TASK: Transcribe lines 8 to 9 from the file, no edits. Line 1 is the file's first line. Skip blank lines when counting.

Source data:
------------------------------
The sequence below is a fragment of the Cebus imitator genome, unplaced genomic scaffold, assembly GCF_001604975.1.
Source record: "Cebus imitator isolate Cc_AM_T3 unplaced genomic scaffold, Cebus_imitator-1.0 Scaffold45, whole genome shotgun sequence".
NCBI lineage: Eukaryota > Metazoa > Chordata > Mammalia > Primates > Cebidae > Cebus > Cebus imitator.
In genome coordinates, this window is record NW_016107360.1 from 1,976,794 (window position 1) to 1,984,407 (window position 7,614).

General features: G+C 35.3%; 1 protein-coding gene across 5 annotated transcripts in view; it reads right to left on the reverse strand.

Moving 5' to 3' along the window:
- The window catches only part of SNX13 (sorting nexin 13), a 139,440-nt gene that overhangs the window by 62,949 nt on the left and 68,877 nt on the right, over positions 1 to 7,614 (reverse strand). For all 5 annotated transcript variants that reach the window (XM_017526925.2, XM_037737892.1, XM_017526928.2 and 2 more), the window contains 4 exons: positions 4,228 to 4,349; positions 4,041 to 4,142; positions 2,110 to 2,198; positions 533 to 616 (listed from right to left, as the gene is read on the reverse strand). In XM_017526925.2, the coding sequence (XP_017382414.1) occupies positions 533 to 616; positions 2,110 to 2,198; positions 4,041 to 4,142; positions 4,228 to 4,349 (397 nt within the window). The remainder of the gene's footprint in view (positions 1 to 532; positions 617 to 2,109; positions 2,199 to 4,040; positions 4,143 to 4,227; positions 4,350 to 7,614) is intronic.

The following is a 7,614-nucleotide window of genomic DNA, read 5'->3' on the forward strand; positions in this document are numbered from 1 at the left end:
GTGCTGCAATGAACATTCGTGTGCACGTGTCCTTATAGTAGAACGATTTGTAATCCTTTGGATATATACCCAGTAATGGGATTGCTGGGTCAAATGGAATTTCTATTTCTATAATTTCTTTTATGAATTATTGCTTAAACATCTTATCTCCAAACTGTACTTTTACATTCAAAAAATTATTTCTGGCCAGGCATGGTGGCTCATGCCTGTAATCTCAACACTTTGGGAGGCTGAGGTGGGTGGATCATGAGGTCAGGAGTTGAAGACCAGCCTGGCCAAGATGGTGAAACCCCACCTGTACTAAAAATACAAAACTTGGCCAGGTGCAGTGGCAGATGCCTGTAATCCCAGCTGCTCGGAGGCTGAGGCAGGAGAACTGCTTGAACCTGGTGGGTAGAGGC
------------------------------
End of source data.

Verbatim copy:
The following is a 7,614-nucleotide window of genomic DNA, read 5'->3' on the forward strand; positions in this document are numbered from 1 at the left end:
GTGCTGCAATGAACATTCGTGTGCACGTGTCCTTATAGTAGAACGATTTGTAATCCTTTGGATATATACCCAGTAATGGGATTGCTGGGTCAAATGGAATTTCTATTTCTATAATTTCTTTTATGAATTATTGCTTAAACATCTTATCTCCAAACTGTACTTTTACATTCAAAAAATTATTTCTGGCCAGGCATGGTGGCTCATGCCTGTAATCTCAACACTTTGGGAGGCTGAGGTGGGTGGATCATGAGGTCAGGAGTTGAAGACCAGCCTGGCCAAGATGGTGAAACCCCACCTGTACTAAAAATACAAAACTTGGCCAGGTGCAGTGGCAGATGCCTGTAATCCCAGCTGCTCGGAGGCTGAGGCAGGAGAACTGCTTGAACCTGGTGGGTAGAGGC